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Fisher Wallace Stimulator

The FDA-cleared Fisher Wallace Stimulator.

Do you have to sit quietly while using the device? It’s recommended, but not necessary. You can pretty much multi-task to your heart’s content and read, use the computer, watch TV or chat on the phone while the Stimulator does its work.

The Fisher Wallace Stimulator comes with two electrodes which are fitted with wet sponges and secured at the temples by means of an elastic strap. For maximum effectiveness, it should be used twice a day for 20 minutes at a time. Results usually become noticeable after about five to ten days, according to the company. The Stimulator beeps and shuts off after 20 minutes.
Fisher Wallace Stimulator
by Delia von Neuschatz


What if someone told you that there’s something on the market that can help relieve depression, anxiety and insomnia – all without drugs and without side effects; something that can prevent migraines, reduce chronic pain and even help you concentrate – again, without any side effects? Sounds too good to be true, right? Well, apparently not.

Chip Fisher, son of stereo pioneer Avery Fisher, discovered the Stimulator at a business conference and impressed by its curative abilities and lack of any serious side effects, ended up buying the patents to the technology. He subsequently found relief for his decades-long struggle with seasonal affective disorder with the Stimulator.
The Fisher Wallace Stimulator, a portable, battery-operated device which provides cranial electrotherapy stimulation (CES), seems to do just that. I had recently heard about this instrument and intrigued by its therapeutic potential, headed over to the midtown offices of the man behind the machine, entrepreneur, Charles (“Chip”) Fisher, to get the lowdown.

Mr. Fisher introduced me to the Stimulator by first strapping its electrodes to my head and then telling me about the science and the history behind this technology. In essence, the Fisher Wallace Stimulator delivers gentle electrical stimulation to the brain, thereby increasing the production of feel-good serotonin, dopamine and beta-endorphins while lowering stress-inducing cortisol.

This is not to be confused with ECT or shock therapy which, while highly effective in treating severe depression and psychosis, has major side effects such as memory loss. At 1/1000th the power of ECT, the electricity delivered by the Fisher Wallace Stimulator sits on the very low end of the wide spectrum of electrotherapy available for treating psychiatric conditions.

Board certified New York City psychiatrist, Lauri Liskin, is an enthusiastic proponent of the device which she has been prescribing with considerable success to her patients for the last five years. Dr. Liskin reports that she has seen the greatest benefits in the treatment of insomnia, but almost all of her patients have had a positive response after using the device, with most of them reporting a feeling of increased overall relaxation.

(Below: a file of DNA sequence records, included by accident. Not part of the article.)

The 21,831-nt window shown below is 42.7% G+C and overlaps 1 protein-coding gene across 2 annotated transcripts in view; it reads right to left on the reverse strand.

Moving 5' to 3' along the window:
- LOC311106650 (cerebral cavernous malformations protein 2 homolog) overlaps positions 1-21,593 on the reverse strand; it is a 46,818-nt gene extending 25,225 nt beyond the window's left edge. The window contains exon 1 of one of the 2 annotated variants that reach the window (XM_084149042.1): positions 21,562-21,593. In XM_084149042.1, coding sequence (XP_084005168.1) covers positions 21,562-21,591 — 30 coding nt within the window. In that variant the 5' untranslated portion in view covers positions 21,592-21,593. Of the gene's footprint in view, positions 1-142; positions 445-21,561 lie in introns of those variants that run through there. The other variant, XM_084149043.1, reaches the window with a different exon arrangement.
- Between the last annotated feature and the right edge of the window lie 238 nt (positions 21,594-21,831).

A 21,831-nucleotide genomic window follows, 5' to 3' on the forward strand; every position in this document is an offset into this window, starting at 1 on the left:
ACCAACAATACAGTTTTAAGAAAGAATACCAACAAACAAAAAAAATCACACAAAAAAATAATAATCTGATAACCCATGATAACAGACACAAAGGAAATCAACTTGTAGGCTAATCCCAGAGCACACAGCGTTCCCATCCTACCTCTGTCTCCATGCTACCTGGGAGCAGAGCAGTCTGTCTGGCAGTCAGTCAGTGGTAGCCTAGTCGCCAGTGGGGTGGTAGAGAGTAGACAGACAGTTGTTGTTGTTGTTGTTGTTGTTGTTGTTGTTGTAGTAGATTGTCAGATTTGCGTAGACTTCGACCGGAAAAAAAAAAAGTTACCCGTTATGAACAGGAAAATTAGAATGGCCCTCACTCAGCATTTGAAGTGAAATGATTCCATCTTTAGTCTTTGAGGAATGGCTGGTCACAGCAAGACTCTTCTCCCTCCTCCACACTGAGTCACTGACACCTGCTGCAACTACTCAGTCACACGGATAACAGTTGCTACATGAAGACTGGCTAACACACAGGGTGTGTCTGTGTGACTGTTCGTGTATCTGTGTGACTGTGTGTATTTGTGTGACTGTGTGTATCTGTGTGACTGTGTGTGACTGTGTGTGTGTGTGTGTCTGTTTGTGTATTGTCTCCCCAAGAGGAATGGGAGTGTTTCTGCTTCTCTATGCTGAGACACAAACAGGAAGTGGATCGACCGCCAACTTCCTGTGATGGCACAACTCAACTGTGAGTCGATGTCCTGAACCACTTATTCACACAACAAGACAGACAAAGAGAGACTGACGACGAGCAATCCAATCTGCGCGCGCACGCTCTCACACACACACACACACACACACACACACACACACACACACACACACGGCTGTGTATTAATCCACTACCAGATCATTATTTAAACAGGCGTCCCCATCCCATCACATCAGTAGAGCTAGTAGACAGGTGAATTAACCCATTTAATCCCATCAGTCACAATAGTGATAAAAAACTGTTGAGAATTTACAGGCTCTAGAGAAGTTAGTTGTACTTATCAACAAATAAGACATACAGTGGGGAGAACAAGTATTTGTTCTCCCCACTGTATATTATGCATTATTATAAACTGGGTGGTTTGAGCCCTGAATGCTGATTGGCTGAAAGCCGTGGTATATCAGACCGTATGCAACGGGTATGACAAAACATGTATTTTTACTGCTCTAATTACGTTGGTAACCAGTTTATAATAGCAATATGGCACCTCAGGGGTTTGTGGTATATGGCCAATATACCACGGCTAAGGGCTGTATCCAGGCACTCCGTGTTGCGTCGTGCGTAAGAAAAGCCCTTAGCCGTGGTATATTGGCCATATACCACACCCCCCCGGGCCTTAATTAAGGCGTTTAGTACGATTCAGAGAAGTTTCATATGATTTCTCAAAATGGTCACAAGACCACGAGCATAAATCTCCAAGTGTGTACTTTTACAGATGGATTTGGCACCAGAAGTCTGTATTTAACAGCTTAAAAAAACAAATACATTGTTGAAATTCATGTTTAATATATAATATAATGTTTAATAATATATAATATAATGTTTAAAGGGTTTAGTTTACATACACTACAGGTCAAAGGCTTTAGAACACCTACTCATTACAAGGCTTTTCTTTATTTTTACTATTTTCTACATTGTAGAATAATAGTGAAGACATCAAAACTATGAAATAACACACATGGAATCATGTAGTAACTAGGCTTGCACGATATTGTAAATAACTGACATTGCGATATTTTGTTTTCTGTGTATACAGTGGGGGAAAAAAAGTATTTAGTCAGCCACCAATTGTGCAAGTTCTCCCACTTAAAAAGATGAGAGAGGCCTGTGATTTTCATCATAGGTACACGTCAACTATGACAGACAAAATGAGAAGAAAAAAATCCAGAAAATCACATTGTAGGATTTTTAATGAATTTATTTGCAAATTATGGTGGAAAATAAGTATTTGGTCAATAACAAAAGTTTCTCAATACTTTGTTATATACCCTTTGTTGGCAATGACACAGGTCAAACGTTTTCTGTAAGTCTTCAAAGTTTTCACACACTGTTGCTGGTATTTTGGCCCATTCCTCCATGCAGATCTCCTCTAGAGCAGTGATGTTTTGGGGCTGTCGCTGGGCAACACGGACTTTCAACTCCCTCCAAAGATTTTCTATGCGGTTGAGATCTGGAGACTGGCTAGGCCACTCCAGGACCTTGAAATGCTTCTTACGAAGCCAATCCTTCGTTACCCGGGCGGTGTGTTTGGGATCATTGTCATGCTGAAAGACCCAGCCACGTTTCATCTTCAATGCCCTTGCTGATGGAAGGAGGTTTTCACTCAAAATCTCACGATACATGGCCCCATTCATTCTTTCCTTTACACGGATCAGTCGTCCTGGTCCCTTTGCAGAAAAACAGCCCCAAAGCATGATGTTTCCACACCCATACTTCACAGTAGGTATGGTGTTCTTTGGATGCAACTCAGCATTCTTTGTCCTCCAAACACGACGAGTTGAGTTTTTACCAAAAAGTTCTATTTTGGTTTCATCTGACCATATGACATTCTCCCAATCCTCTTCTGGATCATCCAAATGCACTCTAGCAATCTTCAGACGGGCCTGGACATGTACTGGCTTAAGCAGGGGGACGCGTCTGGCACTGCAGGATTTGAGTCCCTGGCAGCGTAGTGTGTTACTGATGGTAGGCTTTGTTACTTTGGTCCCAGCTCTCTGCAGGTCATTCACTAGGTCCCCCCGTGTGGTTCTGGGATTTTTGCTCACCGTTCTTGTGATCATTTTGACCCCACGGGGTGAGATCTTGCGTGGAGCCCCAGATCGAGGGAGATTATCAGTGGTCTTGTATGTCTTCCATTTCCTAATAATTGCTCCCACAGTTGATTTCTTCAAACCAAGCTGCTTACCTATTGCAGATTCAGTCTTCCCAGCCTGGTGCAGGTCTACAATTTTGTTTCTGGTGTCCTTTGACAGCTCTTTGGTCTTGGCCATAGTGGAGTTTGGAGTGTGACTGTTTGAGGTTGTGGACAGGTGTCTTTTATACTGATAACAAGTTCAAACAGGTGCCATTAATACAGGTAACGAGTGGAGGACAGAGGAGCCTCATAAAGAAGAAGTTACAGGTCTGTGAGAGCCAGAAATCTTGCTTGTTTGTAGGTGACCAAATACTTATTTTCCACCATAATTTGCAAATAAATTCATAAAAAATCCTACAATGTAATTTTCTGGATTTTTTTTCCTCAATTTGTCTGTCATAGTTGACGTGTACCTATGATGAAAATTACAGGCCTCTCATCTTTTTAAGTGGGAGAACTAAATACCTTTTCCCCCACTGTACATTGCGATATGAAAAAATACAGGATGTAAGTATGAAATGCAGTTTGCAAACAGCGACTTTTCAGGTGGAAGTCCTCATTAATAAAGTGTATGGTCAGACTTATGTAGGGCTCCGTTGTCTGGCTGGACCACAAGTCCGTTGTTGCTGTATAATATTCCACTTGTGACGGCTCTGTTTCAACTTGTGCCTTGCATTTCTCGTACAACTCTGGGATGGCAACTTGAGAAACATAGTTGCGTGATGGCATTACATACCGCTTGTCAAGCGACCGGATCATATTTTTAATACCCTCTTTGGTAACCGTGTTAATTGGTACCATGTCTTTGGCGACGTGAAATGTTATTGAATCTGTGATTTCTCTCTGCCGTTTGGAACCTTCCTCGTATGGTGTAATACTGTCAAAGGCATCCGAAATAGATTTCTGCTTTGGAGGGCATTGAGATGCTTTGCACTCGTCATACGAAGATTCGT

Dr. Lauri A. Liskin prescribes the Fisher Wallace Stimulator in her Upper East Side integrative psychiatry practice which combines traditional and non-traditional (alternative) therapies. Dr. Liskin has liked the results of the Stimulator so much that she now sits on Fisher Wallace’s medical board.
In addition to insomnia, Dr. Liskin has also used the Stimulator to treat anxiety, stress, addiction, OCD and depression. And depending on the severity of the illness, she has been able to decrease the amount of medication for some patients and in some cases, dispense with it altogether.

Not only can the Stimulator be used in conjunction with medication and other therapies, it can be used during pregnancy and while nursing. Its use does not lead to weight gain or decreased libido. It helps with relaxation, but it doesn’t dull the mind. One of Dr. Liskin’s patients, a medical student, wanted something to help her cope with test-taking anxiety, but didn’t want any sedatives. After using the device, the student reported decreased levels of anxiety and higher test scores.
Singer Carly Simon has credited the Fisher Wallace Stimulator with preventing bouts of depression and mania.
The Fisher Wallace Stimulator can be put to more prosaic uses too. A physician friend of Dr. Liskin’s likes to use it before playing poker to help him relax and focus his mind. Dr. Liskin is careful to point out, however, that this device is not a cure-all. Nothing is. But, as she notes, a small reduction in anxiety can go a long way.